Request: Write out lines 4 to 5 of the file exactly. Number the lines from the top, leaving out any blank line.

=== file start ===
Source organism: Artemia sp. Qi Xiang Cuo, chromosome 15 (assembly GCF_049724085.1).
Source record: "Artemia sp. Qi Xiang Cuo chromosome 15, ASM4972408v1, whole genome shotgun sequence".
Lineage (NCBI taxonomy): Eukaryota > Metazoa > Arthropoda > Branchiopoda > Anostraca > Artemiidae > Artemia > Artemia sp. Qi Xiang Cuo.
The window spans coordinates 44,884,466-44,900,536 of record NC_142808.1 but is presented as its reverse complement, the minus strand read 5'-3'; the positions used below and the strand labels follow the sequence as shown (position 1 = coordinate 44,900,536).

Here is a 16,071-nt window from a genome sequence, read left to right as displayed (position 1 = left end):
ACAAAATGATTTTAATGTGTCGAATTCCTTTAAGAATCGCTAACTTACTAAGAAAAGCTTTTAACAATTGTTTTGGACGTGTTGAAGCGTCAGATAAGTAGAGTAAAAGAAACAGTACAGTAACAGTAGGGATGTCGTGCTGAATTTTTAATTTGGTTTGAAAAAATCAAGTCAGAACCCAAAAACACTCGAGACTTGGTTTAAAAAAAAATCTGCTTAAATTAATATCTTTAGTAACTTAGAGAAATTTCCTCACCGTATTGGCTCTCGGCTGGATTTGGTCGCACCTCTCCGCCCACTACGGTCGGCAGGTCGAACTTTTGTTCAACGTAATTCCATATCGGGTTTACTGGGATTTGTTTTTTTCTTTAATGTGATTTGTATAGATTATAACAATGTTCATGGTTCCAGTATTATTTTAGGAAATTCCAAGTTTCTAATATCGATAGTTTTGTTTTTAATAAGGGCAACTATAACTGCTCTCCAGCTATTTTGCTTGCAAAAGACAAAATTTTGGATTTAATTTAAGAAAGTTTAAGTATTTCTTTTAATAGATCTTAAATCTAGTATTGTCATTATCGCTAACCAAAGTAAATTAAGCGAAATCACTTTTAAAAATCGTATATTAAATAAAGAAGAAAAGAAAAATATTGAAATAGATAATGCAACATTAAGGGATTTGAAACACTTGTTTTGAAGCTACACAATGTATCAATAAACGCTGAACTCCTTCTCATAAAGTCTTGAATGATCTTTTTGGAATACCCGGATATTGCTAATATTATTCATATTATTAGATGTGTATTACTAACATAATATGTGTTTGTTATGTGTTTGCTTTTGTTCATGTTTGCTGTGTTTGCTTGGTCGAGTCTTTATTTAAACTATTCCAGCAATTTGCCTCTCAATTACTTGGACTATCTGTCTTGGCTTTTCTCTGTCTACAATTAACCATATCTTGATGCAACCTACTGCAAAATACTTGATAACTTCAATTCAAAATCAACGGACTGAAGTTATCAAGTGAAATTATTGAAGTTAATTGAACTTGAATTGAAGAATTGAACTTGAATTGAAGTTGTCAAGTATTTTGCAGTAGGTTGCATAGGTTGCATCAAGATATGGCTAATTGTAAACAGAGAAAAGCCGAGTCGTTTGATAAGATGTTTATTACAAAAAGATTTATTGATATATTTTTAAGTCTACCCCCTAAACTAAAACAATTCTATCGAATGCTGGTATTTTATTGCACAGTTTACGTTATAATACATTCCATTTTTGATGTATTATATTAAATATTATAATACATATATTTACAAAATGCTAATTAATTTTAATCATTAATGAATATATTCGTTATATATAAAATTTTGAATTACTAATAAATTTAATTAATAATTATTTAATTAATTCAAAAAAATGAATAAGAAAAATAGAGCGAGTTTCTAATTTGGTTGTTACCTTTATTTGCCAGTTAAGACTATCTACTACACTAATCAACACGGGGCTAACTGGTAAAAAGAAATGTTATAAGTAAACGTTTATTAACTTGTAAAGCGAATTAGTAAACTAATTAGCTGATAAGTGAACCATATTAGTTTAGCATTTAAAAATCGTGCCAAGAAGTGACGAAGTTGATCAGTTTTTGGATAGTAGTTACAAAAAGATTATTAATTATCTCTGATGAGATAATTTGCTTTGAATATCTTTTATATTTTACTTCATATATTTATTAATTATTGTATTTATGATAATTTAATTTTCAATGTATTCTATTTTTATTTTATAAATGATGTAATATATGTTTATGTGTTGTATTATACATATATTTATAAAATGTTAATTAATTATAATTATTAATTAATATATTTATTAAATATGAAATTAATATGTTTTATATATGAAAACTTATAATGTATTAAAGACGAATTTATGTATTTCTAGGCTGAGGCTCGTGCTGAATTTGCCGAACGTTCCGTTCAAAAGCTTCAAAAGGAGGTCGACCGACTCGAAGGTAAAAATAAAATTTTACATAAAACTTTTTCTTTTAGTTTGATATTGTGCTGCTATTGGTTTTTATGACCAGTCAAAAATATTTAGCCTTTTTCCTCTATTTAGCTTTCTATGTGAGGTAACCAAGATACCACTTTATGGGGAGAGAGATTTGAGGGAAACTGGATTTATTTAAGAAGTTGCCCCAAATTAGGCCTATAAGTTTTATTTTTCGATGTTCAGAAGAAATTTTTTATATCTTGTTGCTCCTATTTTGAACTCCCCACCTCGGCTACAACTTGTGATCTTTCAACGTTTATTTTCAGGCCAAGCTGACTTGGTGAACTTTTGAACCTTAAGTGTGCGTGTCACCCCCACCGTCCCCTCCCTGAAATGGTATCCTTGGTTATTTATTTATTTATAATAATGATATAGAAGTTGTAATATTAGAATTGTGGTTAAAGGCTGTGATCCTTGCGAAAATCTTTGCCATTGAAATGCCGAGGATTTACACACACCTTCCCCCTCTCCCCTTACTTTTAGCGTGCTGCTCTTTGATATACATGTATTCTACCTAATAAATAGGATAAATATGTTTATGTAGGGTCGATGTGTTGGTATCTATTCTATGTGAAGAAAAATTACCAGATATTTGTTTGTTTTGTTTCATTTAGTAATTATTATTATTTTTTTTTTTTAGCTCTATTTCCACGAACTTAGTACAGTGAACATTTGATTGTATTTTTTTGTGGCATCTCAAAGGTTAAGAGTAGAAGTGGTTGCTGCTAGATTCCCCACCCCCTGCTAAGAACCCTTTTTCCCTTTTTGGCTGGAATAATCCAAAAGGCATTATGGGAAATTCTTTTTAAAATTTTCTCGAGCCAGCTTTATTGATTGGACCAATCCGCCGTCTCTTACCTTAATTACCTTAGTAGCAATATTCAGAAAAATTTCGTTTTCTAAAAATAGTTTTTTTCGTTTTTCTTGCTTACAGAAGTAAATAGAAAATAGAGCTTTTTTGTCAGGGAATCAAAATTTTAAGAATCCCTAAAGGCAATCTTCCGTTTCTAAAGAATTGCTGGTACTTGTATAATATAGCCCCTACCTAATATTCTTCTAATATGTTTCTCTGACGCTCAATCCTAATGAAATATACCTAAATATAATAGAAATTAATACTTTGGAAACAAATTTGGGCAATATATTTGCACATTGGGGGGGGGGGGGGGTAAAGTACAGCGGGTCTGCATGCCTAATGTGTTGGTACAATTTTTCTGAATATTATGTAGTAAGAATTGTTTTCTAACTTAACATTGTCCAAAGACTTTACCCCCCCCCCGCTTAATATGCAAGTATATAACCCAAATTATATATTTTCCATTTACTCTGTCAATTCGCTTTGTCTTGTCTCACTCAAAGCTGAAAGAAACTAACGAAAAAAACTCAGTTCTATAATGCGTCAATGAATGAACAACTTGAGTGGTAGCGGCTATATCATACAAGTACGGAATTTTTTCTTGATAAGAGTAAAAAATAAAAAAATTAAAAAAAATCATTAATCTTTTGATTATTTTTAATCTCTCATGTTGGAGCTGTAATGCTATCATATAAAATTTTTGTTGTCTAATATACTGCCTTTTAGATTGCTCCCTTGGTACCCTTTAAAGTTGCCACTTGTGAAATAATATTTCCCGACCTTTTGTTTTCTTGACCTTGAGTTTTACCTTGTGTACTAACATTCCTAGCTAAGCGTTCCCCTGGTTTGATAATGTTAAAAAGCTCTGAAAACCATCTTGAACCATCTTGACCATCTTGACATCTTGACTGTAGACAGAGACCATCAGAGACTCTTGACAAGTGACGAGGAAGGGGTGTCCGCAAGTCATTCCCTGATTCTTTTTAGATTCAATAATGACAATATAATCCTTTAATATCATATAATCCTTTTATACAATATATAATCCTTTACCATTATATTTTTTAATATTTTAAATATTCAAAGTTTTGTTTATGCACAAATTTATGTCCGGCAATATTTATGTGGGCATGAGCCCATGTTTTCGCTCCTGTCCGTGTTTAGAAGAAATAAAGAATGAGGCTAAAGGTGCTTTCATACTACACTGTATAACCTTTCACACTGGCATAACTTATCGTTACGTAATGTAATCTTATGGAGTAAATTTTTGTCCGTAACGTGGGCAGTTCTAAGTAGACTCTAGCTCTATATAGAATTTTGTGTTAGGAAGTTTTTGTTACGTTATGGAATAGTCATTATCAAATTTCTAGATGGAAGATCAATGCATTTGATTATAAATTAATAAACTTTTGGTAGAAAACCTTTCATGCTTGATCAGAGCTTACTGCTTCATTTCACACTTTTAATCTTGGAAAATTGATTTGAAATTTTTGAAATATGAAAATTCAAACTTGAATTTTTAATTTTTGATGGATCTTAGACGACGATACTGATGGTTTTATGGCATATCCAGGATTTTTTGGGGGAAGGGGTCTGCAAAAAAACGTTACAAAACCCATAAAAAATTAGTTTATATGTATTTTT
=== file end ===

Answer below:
The window spans coordinates 44,884,466-44,900,536 of record NC_142808.1 but is presented as its reverse complement, the minus strand read 5'-3'; the positions used below and the strand labels follow the sequence as shown (position 1 = coordinate 44,900,536).

Here is a 16,071-nt window from a genome sequence, read left to right as displayed (position 1 = left end):